Fuze Entry Into the Video Conferencing Room Signals a New Price War
Author: David Mario Smith
Issue: Who are the collaboration providers and how will they evolve?
Summary: The Fuze for Rooms announcement puts pressure on incumbent hardware-based video conferencing vendors.
On September 8, 2014, Fuze announced its Fuze for Rooms video collaboration service to video-enable workplace conference rooms, supporting smartphones, tablets, and desktops. Incumbent video conferencing providers and emerging cloud video services have made similar announcements recently. In addition to video-enabling offices and meeting rooms, Fuze for Rooms can connect to larger telepresence room systems.
Also, on November 5, 2014, Fuze announced an additional $9 million of funding from Hermes Growth Partners. With this investment, Hermes has taken a larger ownership stake as well as an operational role in the company.
The entry of software-based providers like Fuze into video conference rooms will start a new race toward the low prices and increased ease of use that users want, putting pressure on traditional vendors such as Cisco and Polycom.
Because of mobility and the cloud, the real-time collaboration market is seeing more convergence between web and video conferencing. In the past, video conferencing rooms were the domain of hardware-based providers such as Polycom and Cisco. However, software-based room systems offer a competitive challenge to these vendors due to their lower operating costs and reduced need for hardware infrastructure.
Fuze is not the only cloud video service that is contributing to the decline of video conferencing prices. In 2014, we saw many announcements of low-cost software-based room systems from Blue Jeans, Google, Microsoft, and others. Video infrastructure providers such as LifeSize and Vidyo have also positioned software-based room systems and cloud video services along with their on-premises offerings. In response, incumbent room-system vendors have begun to adjust and offer software-based solutions.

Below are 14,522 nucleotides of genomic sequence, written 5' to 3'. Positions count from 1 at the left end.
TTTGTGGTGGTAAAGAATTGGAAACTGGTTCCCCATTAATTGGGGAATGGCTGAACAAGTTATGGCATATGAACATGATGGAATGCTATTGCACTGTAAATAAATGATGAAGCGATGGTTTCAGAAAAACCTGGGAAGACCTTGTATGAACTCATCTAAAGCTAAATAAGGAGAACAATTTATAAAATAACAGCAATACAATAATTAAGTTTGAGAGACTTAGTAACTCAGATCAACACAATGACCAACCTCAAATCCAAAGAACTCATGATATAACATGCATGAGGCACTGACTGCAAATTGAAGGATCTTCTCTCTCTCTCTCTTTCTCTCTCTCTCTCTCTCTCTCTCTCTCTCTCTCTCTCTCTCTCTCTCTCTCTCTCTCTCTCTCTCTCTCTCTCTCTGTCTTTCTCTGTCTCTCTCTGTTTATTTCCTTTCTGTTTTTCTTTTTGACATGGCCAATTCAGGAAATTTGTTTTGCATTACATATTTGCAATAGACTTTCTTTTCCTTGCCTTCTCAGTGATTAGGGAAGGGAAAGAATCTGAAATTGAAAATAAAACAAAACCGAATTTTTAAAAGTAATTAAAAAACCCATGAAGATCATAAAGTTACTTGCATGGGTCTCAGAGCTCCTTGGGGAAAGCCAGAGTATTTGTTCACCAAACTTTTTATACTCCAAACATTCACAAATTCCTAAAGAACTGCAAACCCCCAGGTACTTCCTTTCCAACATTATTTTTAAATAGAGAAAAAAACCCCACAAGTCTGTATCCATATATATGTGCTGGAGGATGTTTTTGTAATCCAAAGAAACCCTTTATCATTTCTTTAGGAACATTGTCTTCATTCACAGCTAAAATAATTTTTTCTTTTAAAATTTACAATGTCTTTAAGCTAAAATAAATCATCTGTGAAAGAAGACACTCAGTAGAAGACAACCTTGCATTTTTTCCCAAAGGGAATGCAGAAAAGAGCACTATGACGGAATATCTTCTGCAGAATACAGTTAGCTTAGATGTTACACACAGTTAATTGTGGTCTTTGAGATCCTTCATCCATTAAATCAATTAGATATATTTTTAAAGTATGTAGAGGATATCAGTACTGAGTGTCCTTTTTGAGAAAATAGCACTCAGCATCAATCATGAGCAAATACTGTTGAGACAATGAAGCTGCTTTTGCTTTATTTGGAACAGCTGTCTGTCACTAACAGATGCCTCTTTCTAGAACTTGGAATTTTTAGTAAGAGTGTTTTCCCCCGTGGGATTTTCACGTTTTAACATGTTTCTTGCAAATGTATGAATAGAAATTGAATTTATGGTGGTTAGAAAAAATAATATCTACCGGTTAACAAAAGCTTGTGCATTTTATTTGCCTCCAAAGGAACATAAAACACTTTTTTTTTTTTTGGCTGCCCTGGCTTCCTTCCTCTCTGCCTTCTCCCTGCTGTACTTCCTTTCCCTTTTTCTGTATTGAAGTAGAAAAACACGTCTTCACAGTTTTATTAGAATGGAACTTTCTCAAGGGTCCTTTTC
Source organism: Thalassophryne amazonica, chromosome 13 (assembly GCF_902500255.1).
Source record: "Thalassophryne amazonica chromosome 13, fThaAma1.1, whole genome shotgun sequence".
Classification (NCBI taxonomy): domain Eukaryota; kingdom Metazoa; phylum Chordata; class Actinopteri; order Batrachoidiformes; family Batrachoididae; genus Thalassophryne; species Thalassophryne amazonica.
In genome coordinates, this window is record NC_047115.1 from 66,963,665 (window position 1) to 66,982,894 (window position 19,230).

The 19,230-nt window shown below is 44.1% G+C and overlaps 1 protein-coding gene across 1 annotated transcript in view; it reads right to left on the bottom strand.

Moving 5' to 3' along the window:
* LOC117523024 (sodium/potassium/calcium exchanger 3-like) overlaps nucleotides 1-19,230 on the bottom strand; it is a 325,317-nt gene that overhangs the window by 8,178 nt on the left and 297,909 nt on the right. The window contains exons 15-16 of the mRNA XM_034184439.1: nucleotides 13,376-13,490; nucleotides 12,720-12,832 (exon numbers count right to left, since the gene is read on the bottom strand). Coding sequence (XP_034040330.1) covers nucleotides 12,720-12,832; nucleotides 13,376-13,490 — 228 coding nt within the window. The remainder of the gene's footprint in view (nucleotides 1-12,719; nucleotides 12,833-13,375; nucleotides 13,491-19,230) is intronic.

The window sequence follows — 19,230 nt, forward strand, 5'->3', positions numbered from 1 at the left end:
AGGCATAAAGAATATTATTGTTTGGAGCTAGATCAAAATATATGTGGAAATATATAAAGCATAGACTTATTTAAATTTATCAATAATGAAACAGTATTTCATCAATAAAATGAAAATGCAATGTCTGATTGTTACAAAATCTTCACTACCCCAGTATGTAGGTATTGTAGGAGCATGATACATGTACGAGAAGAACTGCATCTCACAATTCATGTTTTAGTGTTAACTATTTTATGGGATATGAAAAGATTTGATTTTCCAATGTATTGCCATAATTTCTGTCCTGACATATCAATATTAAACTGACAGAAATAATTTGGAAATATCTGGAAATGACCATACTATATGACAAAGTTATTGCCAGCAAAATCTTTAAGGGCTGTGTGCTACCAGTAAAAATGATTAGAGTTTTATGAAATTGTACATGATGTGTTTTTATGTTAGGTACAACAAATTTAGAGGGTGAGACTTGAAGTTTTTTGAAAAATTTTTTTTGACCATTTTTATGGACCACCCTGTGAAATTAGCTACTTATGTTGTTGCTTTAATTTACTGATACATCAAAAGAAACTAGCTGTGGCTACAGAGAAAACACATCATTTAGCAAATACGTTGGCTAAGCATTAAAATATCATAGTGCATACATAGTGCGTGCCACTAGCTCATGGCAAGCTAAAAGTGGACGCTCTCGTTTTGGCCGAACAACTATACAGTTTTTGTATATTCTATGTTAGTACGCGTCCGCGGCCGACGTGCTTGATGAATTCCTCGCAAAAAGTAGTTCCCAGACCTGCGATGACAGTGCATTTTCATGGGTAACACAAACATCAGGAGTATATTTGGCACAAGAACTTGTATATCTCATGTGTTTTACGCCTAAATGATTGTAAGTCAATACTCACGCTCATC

The overall market for big traditional room-based video systems has been on the decline, as enterprises have begun to outfit more conference rooms with software-based video. Cloud-based video conferencing appeals to firms of all sizes that don’t want to procure costly room systems with their necessary management and support overhead. Those with existing room systems are starting to consider offloading support to a third-party provider.
Being able to video-enable meeting rooms and small huddle spaces also lets enterprises make real-time collaboration available to all business users. The democratization of video collaboration via consumer services has raised expectations for enterprise users to have easy access to video for business.
- Enterprise planners responsible for video collaboration should base buying decisions on specific business use cases rather than just cost.
- Although the Fuze offering is cloud-based, potential customers should get detailed guidance about their network capacity and the bandwidth requirements for video.
- Enterprise planners evaluating software and cloud-based video services will still need to include internal resources when planning for video collaboration.
While organizations are experiencing significant cost savings from software and cloud-based video conferencing services, we recommend basing decisions on a mix of cost and support requirements for key business use cases. For example, how will sales, marketing, and HR benefit from using video collaboration? Aligning video strategies with core business processes and their desired outcomes will lead to more effective adoption and use of video.